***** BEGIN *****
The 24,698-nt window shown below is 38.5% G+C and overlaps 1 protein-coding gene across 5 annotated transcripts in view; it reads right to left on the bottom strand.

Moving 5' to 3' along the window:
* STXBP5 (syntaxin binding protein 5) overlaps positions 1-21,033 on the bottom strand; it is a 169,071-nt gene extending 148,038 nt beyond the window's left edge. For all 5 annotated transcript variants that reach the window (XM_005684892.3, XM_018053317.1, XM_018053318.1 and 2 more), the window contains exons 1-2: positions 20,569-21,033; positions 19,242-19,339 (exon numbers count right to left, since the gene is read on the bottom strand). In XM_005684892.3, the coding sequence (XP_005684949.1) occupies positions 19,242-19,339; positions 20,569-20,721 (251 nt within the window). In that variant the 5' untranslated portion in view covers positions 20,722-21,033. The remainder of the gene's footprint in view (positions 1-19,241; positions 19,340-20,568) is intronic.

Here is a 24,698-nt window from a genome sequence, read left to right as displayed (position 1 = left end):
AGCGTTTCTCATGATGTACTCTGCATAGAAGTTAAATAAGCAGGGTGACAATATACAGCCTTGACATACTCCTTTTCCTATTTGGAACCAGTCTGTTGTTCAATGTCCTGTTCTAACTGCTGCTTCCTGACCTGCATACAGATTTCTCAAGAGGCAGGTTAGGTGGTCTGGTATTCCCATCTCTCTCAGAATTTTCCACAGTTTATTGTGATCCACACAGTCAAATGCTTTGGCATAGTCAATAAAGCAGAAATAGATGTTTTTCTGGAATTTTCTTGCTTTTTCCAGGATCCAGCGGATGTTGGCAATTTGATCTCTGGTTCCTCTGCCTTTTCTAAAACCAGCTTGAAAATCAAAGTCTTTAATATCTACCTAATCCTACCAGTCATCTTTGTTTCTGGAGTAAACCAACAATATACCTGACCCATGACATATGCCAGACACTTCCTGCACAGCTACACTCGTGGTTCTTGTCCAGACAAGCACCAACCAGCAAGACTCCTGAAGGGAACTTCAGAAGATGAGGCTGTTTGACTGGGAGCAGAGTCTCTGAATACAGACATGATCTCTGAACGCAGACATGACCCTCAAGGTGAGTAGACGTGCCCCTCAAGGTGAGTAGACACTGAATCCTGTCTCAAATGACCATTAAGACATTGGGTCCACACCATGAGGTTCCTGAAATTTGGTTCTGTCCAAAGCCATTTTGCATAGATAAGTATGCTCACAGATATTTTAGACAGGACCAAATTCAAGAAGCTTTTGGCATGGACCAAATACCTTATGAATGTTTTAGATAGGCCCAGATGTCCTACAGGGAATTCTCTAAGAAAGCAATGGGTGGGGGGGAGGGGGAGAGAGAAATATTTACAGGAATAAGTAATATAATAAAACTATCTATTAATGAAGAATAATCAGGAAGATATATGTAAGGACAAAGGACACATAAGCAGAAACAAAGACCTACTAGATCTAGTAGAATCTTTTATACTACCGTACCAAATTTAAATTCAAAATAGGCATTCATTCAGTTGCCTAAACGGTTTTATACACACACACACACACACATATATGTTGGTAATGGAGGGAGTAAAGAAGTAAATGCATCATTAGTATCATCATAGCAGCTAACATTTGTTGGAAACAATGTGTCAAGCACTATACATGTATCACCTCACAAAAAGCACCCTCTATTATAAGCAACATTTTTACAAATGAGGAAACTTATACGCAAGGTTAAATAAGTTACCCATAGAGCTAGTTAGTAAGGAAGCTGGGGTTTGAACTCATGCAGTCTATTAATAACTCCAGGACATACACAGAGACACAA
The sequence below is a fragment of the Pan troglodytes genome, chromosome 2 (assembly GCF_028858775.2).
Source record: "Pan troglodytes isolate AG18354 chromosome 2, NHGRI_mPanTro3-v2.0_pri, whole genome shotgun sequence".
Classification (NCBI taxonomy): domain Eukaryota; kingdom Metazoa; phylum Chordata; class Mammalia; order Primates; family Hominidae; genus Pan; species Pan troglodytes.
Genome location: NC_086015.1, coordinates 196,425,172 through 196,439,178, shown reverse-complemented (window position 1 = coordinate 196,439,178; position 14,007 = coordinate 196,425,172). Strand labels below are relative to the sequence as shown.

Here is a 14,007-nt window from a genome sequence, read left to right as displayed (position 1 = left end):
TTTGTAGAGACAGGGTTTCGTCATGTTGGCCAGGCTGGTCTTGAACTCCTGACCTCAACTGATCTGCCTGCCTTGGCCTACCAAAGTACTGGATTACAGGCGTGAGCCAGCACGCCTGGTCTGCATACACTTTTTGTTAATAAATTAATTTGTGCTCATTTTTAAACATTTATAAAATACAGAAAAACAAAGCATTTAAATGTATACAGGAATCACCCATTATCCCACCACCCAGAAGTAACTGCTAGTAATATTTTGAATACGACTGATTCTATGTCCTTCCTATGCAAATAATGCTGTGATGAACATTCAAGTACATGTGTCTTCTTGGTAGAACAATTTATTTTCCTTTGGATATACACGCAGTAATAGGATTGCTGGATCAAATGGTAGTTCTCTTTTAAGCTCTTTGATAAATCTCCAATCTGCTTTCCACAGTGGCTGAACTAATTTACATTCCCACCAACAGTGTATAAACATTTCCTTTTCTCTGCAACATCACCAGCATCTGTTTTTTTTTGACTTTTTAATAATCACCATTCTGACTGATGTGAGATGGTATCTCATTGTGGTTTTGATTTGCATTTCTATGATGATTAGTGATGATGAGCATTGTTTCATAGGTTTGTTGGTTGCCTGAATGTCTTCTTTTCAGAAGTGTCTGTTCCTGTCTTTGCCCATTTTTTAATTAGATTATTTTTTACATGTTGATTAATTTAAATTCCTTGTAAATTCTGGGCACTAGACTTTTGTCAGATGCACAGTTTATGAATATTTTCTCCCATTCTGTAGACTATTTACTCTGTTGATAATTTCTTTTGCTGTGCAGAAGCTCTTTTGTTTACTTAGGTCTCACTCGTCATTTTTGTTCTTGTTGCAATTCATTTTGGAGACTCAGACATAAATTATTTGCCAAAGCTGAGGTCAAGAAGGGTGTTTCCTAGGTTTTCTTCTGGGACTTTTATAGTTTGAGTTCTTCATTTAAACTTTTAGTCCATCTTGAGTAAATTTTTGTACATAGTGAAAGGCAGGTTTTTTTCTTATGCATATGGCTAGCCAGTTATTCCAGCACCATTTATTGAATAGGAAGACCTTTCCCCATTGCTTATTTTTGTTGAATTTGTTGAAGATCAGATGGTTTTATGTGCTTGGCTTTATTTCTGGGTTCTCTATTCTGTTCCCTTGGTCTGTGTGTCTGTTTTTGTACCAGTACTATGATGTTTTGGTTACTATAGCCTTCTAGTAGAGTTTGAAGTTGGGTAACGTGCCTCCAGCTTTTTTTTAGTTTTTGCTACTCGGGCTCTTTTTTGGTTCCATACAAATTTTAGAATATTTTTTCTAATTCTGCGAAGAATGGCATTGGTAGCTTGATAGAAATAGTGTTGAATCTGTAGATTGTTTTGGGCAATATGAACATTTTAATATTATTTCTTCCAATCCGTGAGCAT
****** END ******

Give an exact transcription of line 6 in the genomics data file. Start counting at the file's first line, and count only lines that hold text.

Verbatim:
The sequence below is a fragment of the Pan troglodytes genome, chromosome 2 (assembly GCF_028858775.2).